When you visit Dundee you will notice a street art mural or two. Across the city you can find magnificent pieces of art painted and sprayed onto walls and the sides of buildings. This initiative promotes the creative talent of up and coming artists but also brings life to the streets of Dundee. Follow the City Centre Trail or Stobswell Trail with Open/Close Dundee which will take you around the city to find these creative murals.

Explore Open/Close Dundee.

Dundee Contemporary Arts Centre

Make a trip to Dundee Contemporary Arts Centre where you’ll be met by a wealth of creative outlets. From galleries, a cinema and print studio to creative spaces, shops and the Jute Bar Café, there is a whole range of things to see, do and experience here.

Visit Dundee Contemporary Arts Centre.

Dundee Women’s Trail

Dundee owes much of its history to brilliant women. From the female textile workers who laboured in the mills making Dundee the jute-making capital of the world to figures like Mary Ann Baxter, co-founder what became the University of Dundee and Duncan of Jordanstone College of Art and Design, learn more about these remarkable women on this self-guided walking trail.

Follow the Dundee Women’s Trail.

The McManus

The McManus: Dundee’s Art Gallery and Museum is housed within a splendid Gothic revival-style building in the very heart of the city. It boasts eight galleries crammed full of exhibits about the history of Dundee, as well as fine art and world cultures.

Visit the McManus.

Dundee Transport Museum

Dundee Museum of Transport is a great day out for the little ones, featuring a wide range of classic and modern modes of transport that have been used throughout the years.

Hear stories of the city’s old tram network, its railway and maritime history and even get up close to Chitty Chitty Bang Bang!

Explore the Dundee Museum of Transport.

Food & Drink

If you’re feeling peckish, Dundee’s food and drink scene won’t disappoint.

Head to Bird and Bear, a creative cocktail bar, which boasts a unique interior and design. Offering up the highest quality drinks, delicious food, and an atmospheric street beer garden, it’s the perfect place for brunch, cocktails and evening meals.

Enjoy food with a view at the Bridgeview Station Restaurant. Perched on Dundee’s waterfront and set in a memorable Victorian station, this restaurant serves up Scottish dishes made with only the best local seasonal produce.

If your tastebuds are tingling for something different, why not try a Lebanese dish or two? Tahini offers up an exotic menu filled with tasty creations that you may have never tried before.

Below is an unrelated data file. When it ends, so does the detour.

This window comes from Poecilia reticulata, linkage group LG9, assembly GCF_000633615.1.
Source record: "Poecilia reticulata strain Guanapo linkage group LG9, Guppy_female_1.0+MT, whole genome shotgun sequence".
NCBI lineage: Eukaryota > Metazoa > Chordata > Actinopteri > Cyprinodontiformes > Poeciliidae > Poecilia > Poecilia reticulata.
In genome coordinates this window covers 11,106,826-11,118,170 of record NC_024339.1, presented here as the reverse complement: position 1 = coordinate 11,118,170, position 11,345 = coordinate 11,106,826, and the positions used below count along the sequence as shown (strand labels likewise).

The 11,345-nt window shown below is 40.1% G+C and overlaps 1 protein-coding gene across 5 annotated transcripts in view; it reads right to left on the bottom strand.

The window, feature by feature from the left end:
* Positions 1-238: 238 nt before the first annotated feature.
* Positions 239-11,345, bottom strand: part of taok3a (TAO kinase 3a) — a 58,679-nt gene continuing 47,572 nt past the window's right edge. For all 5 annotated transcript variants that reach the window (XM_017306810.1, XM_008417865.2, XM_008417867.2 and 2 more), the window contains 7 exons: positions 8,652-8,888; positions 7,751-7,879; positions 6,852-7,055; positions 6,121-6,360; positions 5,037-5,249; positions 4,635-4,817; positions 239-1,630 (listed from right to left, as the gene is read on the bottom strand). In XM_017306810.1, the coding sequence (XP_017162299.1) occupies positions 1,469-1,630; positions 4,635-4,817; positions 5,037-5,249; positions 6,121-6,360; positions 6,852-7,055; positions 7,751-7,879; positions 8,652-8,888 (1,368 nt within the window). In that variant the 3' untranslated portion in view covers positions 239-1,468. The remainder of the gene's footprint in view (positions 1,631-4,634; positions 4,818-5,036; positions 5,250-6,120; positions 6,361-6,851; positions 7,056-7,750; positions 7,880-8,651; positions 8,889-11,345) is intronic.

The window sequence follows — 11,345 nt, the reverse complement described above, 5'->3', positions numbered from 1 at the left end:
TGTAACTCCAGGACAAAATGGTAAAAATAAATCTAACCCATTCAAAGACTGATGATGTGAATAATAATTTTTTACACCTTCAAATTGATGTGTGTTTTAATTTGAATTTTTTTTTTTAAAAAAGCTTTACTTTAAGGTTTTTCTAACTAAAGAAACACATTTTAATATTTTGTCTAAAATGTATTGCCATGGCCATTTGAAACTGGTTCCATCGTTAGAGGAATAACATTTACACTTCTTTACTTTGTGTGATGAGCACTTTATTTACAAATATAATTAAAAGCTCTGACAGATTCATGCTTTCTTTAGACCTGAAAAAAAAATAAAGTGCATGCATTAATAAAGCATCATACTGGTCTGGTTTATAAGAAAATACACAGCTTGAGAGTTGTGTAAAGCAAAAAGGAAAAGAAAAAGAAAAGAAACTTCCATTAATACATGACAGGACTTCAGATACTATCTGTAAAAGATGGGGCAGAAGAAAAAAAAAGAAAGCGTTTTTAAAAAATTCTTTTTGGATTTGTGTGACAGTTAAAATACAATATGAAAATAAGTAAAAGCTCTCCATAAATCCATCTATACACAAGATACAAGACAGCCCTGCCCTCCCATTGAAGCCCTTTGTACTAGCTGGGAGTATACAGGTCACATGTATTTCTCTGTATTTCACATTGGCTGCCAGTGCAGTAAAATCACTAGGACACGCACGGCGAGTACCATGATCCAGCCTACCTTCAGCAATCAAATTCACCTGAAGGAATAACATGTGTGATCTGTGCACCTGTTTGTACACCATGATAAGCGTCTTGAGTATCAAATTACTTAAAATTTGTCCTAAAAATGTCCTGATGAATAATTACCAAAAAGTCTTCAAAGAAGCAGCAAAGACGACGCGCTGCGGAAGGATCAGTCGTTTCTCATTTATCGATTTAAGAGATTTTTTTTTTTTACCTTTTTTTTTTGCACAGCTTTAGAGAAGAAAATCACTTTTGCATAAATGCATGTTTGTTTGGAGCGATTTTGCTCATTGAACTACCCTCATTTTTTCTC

Dundee boasts a variety of accommodation options to suit everyone from cosy B&Bs and stylish hotels to self-catering stays and more.

The Best Western Dundee Invercarse Hotel is a lovely 3-star hotel. It’s set in wooded surroundings with picturesque views over the River Tay, welcoming rooms, friendly staff, an on-site restaurant and more.

Located just outside Dundee in Forfar, escape from the city with a stay on a farm in the countryside. Newton Farm Holidays provides the ideal getaway for those looking for a city break but want a peaceful place to cosy in at night. With friendly farm animals as your neighbours and the choice between a 4-star B&B and a 4-star self-catering cottage, it’s a unique stay you’ll love!

Local tips

As you wander around the city you may come across a few familiar faces. Comic book graphic design has been part of Dundee’s cultural fabric for decades, so statues dedicated to favourite characters, including Oor Wullie, Dennis the Menace and Desperate Dan, can be spotted across the city.

When you’re down exploring Dundee’s Waterfront, the V&A Dundee and RRS Discovery, look out for the new urban beach. There’s a travel hub, interactive play area, life-sized whale sculpture and seating so you can enjoy the surrounding architecture and view out over the Tay.

Walks and ways to travel around

Dundee city is compact and is easily walkable, allowing you to soak in all the creative architecture on your travels. Outwith Dundee, there is glorious countryside to explore in Angus, with many walks and trails if you fancy getting out and exploring city for a day.

More information

UNESCO designation

City of Design Dundee

Visiting the area


Where next on the UNESCO Trail?

Explore South Scotland's UNESCO Site

Travel easily to the Galloway and Southern Ayrshire Biosphere. Why not begin your trip at one of the biosphere communities where you’ll be given a warm welcome and information to help you explore?

View Journey

Explore the UNESCO Site in the Outer Hebrides

Head over to the Outer Hebrides to learn more about St Kilda, a dual UNESCO World Heritage Site. It's a very special and hard to access place, but there's plenty you can learn while on the larger Hebridean islands.

View Journey